You can over-perform. Nowhere have I said that you can’t. However, I have said that it’s very tough to overachieve on a constant basis, and that the title is nigh-on impossible on the budget Liverpool work to (a budget reinforced by the limitations of FFP, but a budget that should, in time, increase as income from things like stadium redevelopment kicks in – although FFP will strengthen Manchester United more than anyone else). Over a period of seasons most clubs regress to the TPI mean, and on average over a ten-year period, the most expensive team will average 1st and 2nd-most expensive team will average second, and so on, in the exact order, down to 10th (below 10th it gets a bit more crazy).

And even over just two or three seasons, most teams will average out where the TPI model places them; certainly in the top half of the table. Over his six seasons Rafa Benítez hit par in the league. Over his three seasons, Rodgers is hitting par in the league. Now, Rafa had two especially good league campaigns, winning 25 games and 82 points in 2006 and winning 25 games and 86 points in 2009, with just two defeats. His first and last seasons were below par in finishing 5th and 7th, and the other two were around par.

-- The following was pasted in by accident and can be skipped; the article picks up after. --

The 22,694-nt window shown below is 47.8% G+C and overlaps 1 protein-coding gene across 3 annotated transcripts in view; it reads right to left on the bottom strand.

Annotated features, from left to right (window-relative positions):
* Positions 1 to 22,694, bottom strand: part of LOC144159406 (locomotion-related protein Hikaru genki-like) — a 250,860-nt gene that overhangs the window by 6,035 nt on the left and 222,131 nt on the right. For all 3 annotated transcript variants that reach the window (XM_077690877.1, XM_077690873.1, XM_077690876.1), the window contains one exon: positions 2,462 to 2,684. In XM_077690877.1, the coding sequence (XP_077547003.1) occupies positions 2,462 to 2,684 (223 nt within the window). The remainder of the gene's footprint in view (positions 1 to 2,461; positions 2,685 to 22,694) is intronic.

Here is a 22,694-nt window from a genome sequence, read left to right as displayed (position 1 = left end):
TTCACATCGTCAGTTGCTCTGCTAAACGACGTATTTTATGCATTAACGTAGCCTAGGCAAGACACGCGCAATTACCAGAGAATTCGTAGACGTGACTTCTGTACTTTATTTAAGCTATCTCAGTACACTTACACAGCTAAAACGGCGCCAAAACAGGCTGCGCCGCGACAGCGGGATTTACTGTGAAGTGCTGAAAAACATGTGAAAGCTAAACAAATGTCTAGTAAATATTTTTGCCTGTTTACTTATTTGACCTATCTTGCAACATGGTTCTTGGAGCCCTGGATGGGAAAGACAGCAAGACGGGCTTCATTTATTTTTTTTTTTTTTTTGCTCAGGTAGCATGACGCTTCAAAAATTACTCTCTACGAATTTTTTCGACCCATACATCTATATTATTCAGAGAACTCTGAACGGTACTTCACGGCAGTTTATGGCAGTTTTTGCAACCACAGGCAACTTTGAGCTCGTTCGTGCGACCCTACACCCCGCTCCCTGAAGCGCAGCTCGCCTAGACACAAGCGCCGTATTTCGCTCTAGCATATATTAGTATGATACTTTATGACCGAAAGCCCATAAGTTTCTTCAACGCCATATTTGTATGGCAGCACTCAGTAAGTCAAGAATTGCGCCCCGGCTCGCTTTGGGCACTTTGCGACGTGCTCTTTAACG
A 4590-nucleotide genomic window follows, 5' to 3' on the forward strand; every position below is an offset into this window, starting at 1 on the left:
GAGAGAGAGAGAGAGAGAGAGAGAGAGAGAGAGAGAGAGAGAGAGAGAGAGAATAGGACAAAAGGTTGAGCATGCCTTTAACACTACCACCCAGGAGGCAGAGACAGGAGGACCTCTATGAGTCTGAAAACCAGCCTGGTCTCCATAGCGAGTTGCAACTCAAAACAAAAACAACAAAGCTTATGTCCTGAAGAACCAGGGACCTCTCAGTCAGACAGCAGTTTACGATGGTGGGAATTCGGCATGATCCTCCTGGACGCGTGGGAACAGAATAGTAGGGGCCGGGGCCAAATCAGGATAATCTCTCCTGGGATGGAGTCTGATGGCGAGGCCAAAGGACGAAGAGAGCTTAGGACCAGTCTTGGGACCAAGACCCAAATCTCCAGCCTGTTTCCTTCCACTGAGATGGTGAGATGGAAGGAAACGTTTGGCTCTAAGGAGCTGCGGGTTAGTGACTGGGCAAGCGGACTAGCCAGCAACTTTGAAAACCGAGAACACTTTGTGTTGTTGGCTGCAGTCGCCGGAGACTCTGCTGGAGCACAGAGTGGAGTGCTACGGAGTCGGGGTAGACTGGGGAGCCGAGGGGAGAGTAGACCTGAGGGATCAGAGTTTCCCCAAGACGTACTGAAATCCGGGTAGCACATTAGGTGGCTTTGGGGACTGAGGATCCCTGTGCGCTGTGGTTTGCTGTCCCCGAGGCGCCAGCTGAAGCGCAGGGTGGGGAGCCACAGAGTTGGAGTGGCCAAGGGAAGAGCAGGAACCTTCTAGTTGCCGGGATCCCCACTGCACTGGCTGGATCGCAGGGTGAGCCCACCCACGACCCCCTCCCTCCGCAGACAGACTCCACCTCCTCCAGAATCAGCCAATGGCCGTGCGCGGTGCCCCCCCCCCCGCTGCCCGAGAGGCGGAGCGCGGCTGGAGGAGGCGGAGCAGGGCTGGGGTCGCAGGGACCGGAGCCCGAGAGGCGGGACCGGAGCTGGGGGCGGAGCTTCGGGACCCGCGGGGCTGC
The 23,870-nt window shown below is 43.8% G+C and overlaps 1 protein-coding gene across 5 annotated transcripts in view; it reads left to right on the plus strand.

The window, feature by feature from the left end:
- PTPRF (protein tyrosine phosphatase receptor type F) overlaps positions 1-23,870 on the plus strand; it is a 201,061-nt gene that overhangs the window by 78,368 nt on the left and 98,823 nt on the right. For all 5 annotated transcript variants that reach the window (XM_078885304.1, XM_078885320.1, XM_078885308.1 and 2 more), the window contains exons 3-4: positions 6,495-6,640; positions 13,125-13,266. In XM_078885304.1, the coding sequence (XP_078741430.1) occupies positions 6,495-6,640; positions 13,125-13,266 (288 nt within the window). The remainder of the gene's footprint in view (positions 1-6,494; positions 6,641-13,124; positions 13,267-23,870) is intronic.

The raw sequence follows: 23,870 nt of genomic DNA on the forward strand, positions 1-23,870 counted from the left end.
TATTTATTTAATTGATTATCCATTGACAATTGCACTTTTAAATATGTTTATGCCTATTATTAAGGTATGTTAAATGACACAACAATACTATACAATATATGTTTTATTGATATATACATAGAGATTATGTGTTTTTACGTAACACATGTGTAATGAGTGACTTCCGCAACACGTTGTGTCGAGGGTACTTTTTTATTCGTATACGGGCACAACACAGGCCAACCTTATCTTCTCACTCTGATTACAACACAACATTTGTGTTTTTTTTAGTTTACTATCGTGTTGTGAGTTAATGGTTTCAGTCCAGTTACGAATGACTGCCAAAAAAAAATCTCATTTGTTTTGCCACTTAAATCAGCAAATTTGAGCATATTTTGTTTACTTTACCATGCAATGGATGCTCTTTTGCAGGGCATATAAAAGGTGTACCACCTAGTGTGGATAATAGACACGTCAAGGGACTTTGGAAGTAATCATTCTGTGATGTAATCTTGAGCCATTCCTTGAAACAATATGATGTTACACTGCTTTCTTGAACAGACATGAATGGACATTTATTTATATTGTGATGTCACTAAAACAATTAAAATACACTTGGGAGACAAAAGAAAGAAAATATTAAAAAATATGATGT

Obviously he added two Champions League Finals (one won, one lost), plus an FA Cup. As previously stated, as brilliantly as Rafa did, he had the 3rd or 4th highest budget for most of the time, and so that ‘par’ enabled him to keep the team in the Champions League, which brought financial rewards and added cachet to the club after years in the wilderness. At the same time it made winning the league very tough, partly because, 2006 aside (when he did well in the league and won the FA Cup), there was always a run to at least the Champions League quarter-finals, and often the semis or the final itself (up until 2010, when his team only made the Europa semis). We loved those runs in Europe, as the closest we’ve been to the halcyon days.